Though if we focus on making every thing plausible, could we be losing the appeal of fiction? I’m sure there are plenty of people who read fiction to experience a world unlike their own. So as long as the story is interesting, that’s where our focus is. Plus if we write only what we know, we place ourselves into a little box (and not one that is bigger on the inside…). We could be closing off the possiblities for our stories (as well as possible inspiration for future science advancement!). When you write a story, focus on what you do best, and then get help on the rest. Remember that fine line between Fiction and Fact is imaginary. You can place it where ever you choose, because you’re the writer. There will always be room for improvement. So I believe that this science organization can be used to help writers improve, but they can’t have the veto power over what is best fiction.


  1. rockyfort says:

    Reblogged this on Ice Cream Castles in the Air and commented:
    This blog raises some interesting questions. As a writer, especially a fiction writer, how far do you blur the lines between science fact and fiction? Do you allow inaccuracies if it will help move your story along. Feel free to comment here.

  2. Anna Scott Graham says:

    I’ve been hesitant to start one idea, because it involves crime investigation. It’s also has a hint of the paranormal, and is basically a love story. But having read this, I might be inching closer to just writing that sucker, and letting the investigative chips fall where they may. 🙂

    • Christina says:

      You should write it, Anna. You never know what might come from writing the story. Even if you don’t publish it, it will be a great learning experience. Don’t let the inner-editor get in the way, until after you write the story.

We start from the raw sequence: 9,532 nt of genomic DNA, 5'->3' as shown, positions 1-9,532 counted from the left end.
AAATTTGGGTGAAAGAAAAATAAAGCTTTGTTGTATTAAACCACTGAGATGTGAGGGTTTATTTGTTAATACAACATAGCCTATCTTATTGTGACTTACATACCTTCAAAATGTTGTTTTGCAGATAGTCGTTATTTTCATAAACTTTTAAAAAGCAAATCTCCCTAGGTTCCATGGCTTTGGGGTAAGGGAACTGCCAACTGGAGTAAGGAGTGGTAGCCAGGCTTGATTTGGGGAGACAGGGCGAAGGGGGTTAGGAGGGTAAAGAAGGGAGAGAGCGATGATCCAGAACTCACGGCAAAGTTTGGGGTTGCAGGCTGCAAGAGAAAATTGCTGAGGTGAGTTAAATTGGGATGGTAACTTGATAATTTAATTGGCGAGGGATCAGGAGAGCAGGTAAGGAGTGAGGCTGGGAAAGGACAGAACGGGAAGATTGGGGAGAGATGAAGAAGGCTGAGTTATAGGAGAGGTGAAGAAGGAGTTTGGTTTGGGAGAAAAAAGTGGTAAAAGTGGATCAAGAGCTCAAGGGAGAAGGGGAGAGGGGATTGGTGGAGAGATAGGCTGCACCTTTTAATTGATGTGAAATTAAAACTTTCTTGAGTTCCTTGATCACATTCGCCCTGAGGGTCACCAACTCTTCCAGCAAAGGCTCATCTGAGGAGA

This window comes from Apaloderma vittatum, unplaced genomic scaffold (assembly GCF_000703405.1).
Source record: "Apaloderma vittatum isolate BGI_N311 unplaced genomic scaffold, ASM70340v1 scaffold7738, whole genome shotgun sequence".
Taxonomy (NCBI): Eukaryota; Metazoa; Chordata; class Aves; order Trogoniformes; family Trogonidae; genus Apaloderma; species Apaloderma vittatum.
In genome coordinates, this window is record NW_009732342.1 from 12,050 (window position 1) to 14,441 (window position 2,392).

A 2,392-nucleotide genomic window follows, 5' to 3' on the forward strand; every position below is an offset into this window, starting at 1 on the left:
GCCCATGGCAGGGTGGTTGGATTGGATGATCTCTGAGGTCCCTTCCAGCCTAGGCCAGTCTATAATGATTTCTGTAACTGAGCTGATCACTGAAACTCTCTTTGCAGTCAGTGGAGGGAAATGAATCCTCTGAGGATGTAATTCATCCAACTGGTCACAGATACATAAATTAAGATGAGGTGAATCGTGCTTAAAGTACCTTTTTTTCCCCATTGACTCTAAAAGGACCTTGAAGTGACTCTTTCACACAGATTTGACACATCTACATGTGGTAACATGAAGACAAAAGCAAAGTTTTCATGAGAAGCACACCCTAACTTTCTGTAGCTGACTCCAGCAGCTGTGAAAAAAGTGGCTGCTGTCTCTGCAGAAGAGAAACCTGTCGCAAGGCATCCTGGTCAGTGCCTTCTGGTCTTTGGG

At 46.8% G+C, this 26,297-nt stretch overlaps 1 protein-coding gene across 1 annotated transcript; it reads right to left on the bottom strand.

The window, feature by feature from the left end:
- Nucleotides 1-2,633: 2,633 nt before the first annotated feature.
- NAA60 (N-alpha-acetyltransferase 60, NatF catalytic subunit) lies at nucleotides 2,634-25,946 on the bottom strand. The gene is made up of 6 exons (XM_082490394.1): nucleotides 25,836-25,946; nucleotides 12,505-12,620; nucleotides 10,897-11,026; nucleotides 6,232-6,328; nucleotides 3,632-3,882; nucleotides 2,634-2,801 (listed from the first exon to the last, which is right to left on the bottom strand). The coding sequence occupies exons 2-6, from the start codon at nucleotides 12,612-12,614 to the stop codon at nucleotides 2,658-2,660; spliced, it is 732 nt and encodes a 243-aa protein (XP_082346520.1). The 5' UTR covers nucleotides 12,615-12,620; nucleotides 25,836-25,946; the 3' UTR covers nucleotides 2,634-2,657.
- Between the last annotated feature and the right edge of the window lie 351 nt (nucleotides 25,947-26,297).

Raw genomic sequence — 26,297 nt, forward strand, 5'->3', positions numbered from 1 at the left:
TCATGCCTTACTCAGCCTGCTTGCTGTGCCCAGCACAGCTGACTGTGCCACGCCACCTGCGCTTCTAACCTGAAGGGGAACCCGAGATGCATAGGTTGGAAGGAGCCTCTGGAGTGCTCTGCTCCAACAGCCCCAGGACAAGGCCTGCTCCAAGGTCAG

• Anna Scott Graham says:

        Thank you for this. I’ve never had a problem with an inner editor while writing, but you hit the nail on the head. The invisible inner editor is just as insidious.

      • Christina says:

        I like to imagine my invisible inner-editor being really excited about editing, and like a child I have to calm it down. The invisible inner-critic is the one that is much more difficult to ignore but it’s really important to keep writing. Other wise you’ll just stop with a good idea, but not even really realize it till later. I recommend checking out this post (that I found) about these invisble inner-editors and inner-critics, how they can be controled and possibly ignored, at least for a little while.

      • Anna Scott Graham says:

        What a great article; I had never heard of Malinda Lo.

        Nor had I heard of the inner critic, and that’s truly what holds me back about this story. Well, I’m also squeamish. But you’ve provided a real boost here. Now to start pondering a more detailed plot; thank you so much for this shot of encouragement! 🙂

      • Christina says:

        I’ve never heard of Malinda Lo either. I had heard about both, the inner editor and inner critic, before I found that article so I had an idea. Though Malinda described both well that why I thought I would share it with you. You’re welcome! I’m so glad that I’ve been able to help you. 🙂

  3. […] I had a lot to ponder, thanks to Philosophy By Christy.  Her post about the fine line between fact and fiction prompted my comment about an idea that I’ve sort of shoved to the background (but […]